The Railway to Padstow: 1899 to 1967
Padstow station: the origins and subsequent expansion
The building Padstow Museum now occupies, was Padstow Railway Station. It was the farthest south westerly station and terminus of the Southern Railway.
The Enabling Act of 1896 cleared the way for the railway to run to Padstow; the condition was that the North Cornwall Railway's directors would request Padstow citizens to guarantee £3,000 of which, Charles Glyn Prideaux-Brune, contributed £1,000 towards this.
Negotiations were made with The Duchy to run the line along the foreshore of the River Camel and with Padstow Harbour Commissioners, (set up by act of Parliament in 1844), for building on the site. The railway shunting area, goods yard, loop and turntable were built on the site of the old, Higher Shipbuilding Yard. Before the land reclamation work was done, the water used to come up to the Old Custom House which stands on the corner of Riverside and South Quay. The extension of the quayside continued until the late 1940s and a larger turntable was built to accommodate the more powerful, post-war, West Country, Bullied Pacific locomotives.
One of the most challenging pieces of civil engineering was the three-span, iron bridge with a 20 chain curve going over Little Petherick Creek. It is believed to be the only curved railway bridge in the UK.
Padstow Station was opened with pomp and ceremony with local dignitaries on 27th March 1899. On that day two specials were run to Wadebridge and back with all the local children given pasties.
Fish sheds were built on the quayside, trains pulled in, loaded with fish and then took the fish up to London to be in Billingsgate Market in about 6 hours. This service was called the "Up Perisher". Fishing declined during the First World War but picked up again but after many years of decline again, the fish sheds were dismantled in 1959. Other materials on the goods trains were sand and silt from the estuary as fertiliser for farms, Delabole Slate, china clay and granite, mostly from the De Lank quarry.
In 1901, on the hill above the station, the South Western Hotel was built by the Cory family for £12,000. They were Victorian philanthropists with interests in mining in Wales. The Cory Shelter at the corner of West Quay and North Quay, is dedicated to the family. The hotel was re-named The Metropole in 1915. It was a Trust House Forte hotel and after 2000, it became part of the Richardson's Hotel Group. It is now called the Harbour Hotel, owned by the Nicolas James Group.
The large brass Padstow locomotive name plate and the Duchy logo featuring the 15 Besant design, were from a locomotive (pictured) that was used on another section of the Southern Railway and interestingly, never travelled to Padstow.
The Railway to Padstow: 1899 to 1967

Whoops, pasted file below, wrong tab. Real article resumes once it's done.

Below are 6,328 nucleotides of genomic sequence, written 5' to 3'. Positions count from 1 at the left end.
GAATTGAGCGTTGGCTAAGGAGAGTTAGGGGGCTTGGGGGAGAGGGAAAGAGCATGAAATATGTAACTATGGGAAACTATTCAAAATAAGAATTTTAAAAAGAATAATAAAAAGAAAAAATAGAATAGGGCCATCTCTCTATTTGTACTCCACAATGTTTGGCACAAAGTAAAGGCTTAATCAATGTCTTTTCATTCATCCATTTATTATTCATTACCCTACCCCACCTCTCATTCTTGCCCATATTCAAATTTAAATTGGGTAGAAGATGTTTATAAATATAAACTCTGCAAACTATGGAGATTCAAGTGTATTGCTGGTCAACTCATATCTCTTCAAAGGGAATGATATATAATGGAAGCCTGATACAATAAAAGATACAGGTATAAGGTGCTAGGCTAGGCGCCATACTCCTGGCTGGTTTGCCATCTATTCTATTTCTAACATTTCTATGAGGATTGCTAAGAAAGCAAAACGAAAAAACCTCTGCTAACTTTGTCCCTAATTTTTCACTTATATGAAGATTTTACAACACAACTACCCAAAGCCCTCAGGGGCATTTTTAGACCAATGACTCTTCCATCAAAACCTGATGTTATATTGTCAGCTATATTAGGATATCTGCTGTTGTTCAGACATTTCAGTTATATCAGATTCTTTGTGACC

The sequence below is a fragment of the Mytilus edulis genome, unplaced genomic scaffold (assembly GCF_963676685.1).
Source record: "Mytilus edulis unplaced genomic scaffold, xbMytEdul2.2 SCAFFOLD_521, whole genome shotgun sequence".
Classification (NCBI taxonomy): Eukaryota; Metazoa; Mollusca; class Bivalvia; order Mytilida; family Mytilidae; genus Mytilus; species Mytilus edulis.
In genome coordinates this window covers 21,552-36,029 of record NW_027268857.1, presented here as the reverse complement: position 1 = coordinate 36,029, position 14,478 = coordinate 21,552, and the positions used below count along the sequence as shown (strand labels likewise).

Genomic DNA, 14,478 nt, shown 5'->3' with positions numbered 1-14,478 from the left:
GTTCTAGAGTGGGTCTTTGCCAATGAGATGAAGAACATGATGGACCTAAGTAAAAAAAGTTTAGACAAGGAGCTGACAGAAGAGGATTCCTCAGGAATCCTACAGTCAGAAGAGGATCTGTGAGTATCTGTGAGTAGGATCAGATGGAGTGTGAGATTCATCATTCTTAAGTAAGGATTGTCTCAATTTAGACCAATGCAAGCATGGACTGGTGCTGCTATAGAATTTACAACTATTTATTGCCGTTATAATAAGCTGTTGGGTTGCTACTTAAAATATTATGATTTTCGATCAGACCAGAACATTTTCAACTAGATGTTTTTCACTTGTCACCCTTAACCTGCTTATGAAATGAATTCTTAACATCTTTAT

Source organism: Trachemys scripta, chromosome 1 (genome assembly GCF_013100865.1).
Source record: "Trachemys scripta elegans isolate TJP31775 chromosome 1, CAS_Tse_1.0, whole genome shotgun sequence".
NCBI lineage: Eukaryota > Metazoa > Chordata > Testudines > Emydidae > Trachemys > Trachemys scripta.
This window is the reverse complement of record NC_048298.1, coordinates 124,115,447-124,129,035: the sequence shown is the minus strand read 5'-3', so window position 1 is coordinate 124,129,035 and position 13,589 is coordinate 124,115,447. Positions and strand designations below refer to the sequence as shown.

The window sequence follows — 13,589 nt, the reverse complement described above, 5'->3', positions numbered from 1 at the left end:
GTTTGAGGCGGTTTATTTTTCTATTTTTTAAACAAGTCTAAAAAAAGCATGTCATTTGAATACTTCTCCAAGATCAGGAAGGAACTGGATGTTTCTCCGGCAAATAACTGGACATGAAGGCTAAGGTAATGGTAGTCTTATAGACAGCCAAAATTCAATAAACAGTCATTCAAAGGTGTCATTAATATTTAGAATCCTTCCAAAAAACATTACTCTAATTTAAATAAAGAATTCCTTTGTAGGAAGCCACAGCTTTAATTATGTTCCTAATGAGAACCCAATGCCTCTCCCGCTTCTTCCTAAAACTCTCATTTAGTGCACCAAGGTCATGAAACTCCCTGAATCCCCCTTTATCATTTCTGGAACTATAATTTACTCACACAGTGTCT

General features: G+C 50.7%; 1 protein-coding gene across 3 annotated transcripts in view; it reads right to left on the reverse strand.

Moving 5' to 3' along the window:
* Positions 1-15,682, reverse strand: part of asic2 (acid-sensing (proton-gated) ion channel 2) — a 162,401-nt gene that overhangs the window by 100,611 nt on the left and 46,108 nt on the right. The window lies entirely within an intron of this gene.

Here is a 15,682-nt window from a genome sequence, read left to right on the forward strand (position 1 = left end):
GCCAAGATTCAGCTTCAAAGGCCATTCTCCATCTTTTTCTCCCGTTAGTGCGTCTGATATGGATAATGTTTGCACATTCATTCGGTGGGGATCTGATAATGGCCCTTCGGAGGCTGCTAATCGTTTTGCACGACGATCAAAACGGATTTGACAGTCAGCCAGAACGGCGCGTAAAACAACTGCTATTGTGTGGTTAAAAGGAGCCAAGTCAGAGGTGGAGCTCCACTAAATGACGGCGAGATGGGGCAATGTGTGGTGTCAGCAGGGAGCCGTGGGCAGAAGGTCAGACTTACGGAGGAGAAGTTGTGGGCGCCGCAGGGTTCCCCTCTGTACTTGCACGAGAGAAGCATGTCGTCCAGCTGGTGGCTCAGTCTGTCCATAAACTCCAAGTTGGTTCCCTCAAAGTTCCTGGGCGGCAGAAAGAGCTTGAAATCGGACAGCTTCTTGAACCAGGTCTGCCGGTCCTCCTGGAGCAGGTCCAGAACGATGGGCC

The Atlantic Coast Express (A.C.E.)
The London and South Western Railway (Now Southern Rail), made extensions to Bude in 1898 and to Padstow in 1899 and named the service, The North Cornwall Express departing from London Waterloo at 11am. This service ran throughout the summer of which also served Plymouth and Ilfracombe. There was a proposed extension of the line coming back out of Padstow Station to travel south west through Mawgan Porth, Newquay and then on to Truro.
In 1923, the Railway Grouping Act created Southern Railway with green livery and the Great Western Railway with brown livery. In the south west, you knew which station a line served from the colour it had been painted.
In 1924, the name: Atlantic Coast Express was given to the service. The northern areas of Devon and Cornwall were served by the Southern Railway and to the south of the counties, the Great Western Railway (G.W.R.)
The Cornish section of the L&SWR divided at Halwill Junction for Bude and Padstow. At Halwill, the Bude carriages were detached and the Padstow section turned south via Launceston and Camelford. At Wadebridge, the train would continue along a single track following the River Camel with outstanding beautiful views much loved by the Poet Laurate, Sir John Betjeman, of whom, is buried at St Enodoc Church on the opposite bank of the estuary from Padstow.
As the line was a single track, to avoid the risk of two trains colliding, a Tablet or Token was given to the driver of the train, departing west from Wadebridge, which would be surrendered to station staff at Padstow and vice versa on the journey back to Wadebridge. This would guarantee the presence of only one train along the track at any given time.
The two marker discs seen on the front of the locomotives called headcodes, indicated to signalmen the final destination of the train. This was a combination of one or two white discs placed in the 12, 3, 6 and 9 o'clock positions. The trains to Padstow were marked with the discs at 3 and 9 o'clock.
The last A.C.E. train departed from Padstow by the locomotive, Blackmoor Vale on 5th September 1964. After only a couple of years of local service, the line was closed and pulled up in 1967. Interestingly, in France, when a railway line is discontinued, they have to by law, keep the infrastructure and rails just in case one day, they change their minds and re-instate it. However, here that is not the case. The section through Wadebridge could not ever be re-instated as many shops, buildings and roads have been built where the track once ran.
Outside the Shipwrights Inn, North Quay, is a remnant of the railway line, rescued from when they dug up the line. It is a mile post marking 259 miles to Waterloo and one mile to Padstow.
The Camel Trail is the legacy of the line that once took many thousands of holiday makers to our area.
Further information to be found on this site: http://www.disused-stations.org.uk/p/padstow/